Photo courtesy of Al Jazeera
A fake constitution alters the rules of logic that are the basic foundations of a good constitution. The change of logic leads to irrationality. The spread of irrationality into public institutions creates rotten systems within them. Where the public institutions go rotten, every aspect of social life faces severe problems. Gradually, all systems break down and unmanageable crises develop within the society. These crises in turn create so much of demoralization of the people, who become the sufferers and victims of these institutions, that they withdraw their cooperation from public institutions. With that, society is unable to function. The dysfunctionality of public institutions that are unable to create public cooperation leads to failed states. Such is the situation of Sri Lanka today.
It is quite relevant to discuss the impact of fake constitutions at the present moment because the discussions about adopting a government sponsored draft of a constitution has provoked a debate about the very purpose and the meaning of the making of a constitution.
Can an already existing fake constitution provide the basis within which a genuine and rational constitution can be created? That is the core of the whole issue about constitution making in Sri Lanka.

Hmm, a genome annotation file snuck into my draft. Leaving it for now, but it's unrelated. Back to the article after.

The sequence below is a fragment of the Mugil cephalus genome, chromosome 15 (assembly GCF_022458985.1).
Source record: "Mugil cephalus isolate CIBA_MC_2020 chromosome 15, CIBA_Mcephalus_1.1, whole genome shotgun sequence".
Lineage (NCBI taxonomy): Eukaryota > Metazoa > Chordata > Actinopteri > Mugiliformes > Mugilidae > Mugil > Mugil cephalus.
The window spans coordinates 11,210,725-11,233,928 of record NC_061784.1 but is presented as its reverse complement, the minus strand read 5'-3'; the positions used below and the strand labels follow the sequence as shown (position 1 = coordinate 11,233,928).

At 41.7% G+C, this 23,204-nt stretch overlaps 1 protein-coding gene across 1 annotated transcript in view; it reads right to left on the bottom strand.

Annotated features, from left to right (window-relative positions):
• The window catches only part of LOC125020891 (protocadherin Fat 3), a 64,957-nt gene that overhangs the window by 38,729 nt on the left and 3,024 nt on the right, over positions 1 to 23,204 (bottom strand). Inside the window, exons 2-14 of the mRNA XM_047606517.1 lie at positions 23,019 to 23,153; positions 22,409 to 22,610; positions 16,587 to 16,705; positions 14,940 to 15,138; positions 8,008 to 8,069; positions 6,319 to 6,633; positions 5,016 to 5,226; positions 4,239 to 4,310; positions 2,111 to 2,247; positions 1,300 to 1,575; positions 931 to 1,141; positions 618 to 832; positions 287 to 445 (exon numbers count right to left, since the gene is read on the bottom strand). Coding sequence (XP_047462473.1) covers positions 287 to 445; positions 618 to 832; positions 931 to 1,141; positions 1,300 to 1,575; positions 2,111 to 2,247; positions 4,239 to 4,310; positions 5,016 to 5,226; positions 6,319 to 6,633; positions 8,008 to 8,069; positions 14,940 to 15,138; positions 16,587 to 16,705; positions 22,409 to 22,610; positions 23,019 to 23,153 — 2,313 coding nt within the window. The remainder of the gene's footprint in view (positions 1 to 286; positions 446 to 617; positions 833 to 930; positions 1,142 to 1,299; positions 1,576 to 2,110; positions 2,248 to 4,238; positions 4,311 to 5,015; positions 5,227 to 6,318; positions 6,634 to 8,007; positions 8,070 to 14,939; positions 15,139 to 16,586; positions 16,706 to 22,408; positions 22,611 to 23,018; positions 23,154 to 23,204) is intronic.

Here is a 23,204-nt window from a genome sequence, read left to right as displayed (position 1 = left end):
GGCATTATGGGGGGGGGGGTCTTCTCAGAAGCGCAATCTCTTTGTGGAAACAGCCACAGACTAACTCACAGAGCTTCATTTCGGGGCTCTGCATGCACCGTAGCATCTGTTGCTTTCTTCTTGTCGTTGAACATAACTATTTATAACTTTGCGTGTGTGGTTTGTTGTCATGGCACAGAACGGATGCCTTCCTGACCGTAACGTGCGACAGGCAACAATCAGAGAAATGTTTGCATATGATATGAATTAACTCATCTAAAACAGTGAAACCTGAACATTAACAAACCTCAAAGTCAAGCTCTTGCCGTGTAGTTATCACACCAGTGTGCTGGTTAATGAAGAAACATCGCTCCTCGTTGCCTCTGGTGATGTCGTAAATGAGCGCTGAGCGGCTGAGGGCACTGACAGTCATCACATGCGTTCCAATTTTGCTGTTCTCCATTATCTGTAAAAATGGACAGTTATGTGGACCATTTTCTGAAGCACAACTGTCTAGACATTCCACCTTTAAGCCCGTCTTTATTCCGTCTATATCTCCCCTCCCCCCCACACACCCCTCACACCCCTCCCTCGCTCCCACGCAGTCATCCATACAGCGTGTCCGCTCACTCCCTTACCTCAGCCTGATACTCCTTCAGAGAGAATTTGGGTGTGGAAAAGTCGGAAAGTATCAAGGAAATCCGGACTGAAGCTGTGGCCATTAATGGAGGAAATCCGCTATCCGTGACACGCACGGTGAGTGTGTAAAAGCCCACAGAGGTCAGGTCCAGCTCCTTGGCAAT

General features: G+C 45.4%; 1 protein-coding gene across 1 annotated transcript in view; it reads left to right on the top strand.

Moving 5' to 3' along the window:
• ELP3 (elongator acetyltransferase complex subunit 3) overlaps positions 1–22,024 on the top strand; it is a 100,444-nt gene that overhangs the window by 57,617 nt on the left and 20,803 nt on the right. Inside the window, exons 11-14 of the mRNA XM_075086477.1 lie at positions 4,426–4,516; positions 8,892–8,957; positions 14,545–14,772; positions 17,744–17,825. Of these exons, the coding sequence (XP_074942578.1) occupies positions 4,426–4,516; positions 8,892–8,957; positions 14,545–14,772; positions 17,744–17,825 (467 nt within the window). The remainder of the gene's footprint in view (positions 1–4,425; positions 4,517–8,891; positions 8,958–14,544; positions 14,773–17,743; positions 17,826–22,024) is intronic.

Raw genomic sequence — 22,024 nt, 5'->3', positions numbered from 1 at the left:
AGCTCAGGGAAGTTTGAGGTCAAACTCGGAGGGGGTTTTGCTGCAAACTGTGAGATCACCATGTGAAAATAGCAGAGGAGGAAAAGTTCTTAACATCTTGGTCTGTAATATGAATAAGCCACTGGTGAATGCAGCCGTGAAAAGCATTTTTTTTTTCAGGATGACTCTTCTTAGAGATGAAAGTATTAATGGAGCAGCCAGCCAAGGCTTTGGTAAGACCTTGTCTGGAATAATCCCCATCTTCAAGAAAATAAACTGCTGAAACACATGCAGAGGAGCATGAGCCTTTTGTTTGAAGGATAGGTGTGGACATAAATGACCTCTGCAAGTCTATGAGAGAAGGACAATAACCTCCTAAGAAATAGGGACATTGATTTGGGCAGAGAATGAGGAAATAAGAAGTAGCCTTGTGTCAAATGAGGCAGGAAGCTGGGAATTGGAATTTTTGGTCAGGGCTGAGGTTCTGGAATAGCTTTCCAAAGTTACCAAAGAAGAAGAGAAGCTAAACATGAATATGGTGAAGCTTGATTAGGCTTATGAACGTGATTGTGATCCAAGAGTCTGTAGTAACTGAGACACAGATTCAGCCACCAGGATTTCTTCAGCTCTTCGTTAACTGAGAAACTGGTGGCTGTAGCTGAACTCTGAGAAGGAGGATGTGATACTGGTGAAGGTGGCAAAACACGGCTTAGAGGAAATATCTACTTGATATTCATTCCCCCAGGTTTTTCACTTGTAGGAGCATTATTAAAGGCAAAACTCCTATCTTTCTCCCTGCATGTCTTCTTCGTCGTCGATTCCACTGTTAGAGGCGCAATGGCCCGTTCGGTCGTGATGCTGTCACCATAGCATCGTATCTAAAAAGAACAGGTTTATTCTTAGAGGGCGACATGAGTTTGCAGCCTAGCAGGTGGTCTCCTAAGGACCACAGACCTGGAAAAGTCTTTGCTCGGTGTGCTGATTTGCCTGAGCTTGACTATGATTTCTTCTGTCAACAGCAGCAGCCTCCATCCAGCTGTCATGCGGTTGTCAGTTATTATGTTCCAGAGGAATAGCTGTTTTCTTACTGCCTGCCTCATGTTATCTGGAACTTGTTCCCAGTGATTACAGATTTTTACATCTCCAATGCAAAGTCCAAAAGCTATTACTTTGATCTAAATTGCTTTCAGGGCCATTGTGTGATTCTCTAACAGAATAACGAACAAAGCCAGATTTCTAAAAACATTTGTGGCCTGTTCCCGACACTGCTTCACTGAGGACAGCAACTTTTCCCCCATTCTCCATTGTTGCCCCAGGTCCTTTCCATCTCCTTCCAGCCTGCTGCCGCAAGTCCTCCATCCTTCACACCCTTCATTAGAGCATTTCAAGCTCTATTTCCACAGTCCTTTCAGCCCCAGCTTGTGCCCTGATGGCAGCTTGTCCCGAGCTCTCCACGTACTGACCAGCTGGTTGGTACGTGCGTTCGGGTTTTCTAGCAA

The 1978 constitution is a fake constitution. It talks about being a constitution of a republic, however, it violates the most basic principle of a republic. Thomas Paine, the American philosopher and writer, whose writings played an influential role during the time of the making of the American Constitution, summed up the basic idea of a republic: In England, the king is the law whereas in the United States, the law is the king. What makes a republic is the supremacy given to the law above the ruler. If the ruler is not subjected to the law, then there cannot be a republic. Thus, calling Sri Lanka a republic is a misnomer because in Sri Lanka, it is not the law that is the king but it is the executive president who is the law. When the head of the state, whether it be an executive president or a prime minister, dictates the law, then it cannot be a republic. When such a place is called a republic while basically operating on the principles on which a monarchy is based, it may provide some kind of a title to the head of the state that sounds modern. However, there is nothing modern about the Sri Lankan constitution. It is based on a primitive principle of dictating the terms under which the society should live by a single person called the ruler.
The basis of irrationality that is inherent in the 1978 Constitution is based on the contradiction of calling itself a republic while operating on the principles that are opposed to a republic. This change in the major premise of a system of governance changes all the other premises. Thus, from a rational point of view, the public systems in which Sri Lanka operates is within an illogical framework.
However, this logic lives not only as an abstraction. Real institutions begin to malfunction to an extent that the country’s system of the regulatory framework of finance breaks down. The nerve system of any economy is the system by which financial institutions are managed. When the normal principles that govern such managements are abandoned in favor of irrational interferences, the very financial structure breaks down.